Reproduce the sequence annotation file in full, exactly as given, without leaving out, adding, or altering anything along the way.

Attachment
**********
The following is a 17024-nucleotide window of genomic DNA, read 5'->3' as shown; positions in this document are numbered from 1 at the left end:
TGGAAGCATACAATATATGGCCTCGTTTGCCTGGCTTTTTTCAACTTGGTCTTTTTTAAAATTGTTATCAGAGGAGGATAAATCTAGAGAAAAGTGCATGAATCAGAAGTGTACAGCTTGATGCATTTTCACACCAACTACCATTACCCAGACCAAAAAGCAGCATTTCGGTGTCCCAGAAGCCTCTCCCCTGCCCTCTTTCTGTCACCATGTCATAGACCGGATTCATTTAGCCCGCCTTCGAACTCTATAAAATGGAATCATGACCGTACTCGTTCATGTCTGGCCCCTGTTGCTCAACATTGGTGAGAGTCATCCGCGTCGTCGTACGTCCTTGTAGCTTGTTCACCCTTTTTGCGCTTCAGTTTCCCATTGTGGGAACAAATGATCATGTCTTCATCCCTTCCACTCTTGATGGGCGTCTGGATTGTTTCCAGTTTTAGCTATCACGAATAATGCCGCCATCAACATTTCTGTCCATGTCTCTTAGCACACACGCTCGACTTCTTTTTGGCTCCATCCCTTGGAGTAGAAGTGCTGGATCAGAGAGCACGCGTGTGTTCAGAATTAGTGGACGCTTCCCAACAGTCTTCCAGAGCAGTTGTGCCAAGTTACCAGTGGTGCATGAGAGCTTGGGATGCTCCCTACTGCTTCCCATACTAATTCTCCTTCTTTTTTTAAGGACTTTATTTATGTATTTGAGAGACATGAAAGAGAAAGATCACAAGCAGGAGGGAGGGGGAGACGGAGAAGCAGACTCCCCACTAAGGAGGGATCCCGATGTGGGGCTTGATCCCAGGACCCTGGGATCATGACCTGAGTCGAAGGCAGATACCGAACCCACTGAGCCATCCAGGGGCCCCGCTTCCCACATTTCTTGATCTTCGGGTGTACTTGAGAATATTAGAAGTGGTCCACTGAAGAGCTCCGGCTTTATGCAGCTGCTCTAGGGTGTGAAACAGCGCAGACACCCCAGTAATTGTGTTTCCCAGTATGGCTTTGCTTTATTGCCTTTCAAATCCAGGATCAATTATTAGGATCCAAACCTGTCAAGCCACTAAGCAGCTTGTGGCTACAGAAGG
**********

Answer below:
The following is a 17024-nucleotide window of genomic DNA, read 5'->3' as shown; positions in this document are numbered from 1 at the left end:
TGGAAGCATACAATATATGGCCTCGTTTGCCTGGCTTTTTTCAACTTGGTCTTTTTTAAAATTGTTATCAGAGGAGGATAAATCTAGAGAAAAGTGCATGAATCAGAAGTGTACAGCTTGATGCATTTTCACACCAACTACCATTACCCAGACCAAAAAGCAGCATTTCGGTGTCCCAGAAGCCTCTCCCCTGCCCTCTTTCTGTCACCATGTCATAGACCGGATTCATTTAGCCCGCCTTCGAACTCTATAAAATGGAATCATGACCGTACTCGTTCATGTCTGGCCCCTGTTGCTCAACATTGGTGAGAGTCATCCGCGTCGTCGTACGTCCTTGTAGCTTGTTCACCCTTTTTGCGCTTCAGTTTCCCATTGTGGGAACAAATGATCATGTCTTCATCCCTTCCACTCTTGATGGGCGTCTGGATTGTTTCCAGTTTTAGCTATCACGAATAATGCCGCCATCAACATTTCTGTCCATGTCTCTTAGCACACACGCTCGACTTCTTTTTGGCTCCATCCCTTGGAGTAGAAGTGCTGGATCAGAGAGCACGCGTGTGTTCAGAATTAGTGGACGCTTCCCAACAGTCTTCCAGAGCAGTTGTGCCAAGTTACCAGTGGTGCATGAGAGCTTGGGATGCTCCCTACTGCTTCCCATACTAATTCTCCTTCTTTTTTTAAGGACTTTATTTATGTATTTGAGAGACATGAAAGAGAAAGATCACAAGCAGGAGGGAGGGGGAGACGGAGAAGCAGACTCCCCACTAAGGAGGGATCCCGATGTGGGGCTTGATCCCAGGACCCTGGGATCATGACCTGAGTCGAAGGCAGATACCGAACCCACTGAGCCATCCAGGGGCCCCGCTTCCCACATTTCTTGATCTTCGGGTGTACTTGAGAATATTAGAAGTGGTCCACTGAAGAGCTCCGGCTTTATGCAGCTGCTCTAGGGTGTGAAACAGCGCAGACACCCCAGTAATTGTGTTTCCCAGTATGGCTTTGCTTTATTGCCTTTCAAATCCAGGATCAATTATTAGGATCCAAACCTGTCAAGCCACTAAGCAGCTTGTGGCTACAGAAGG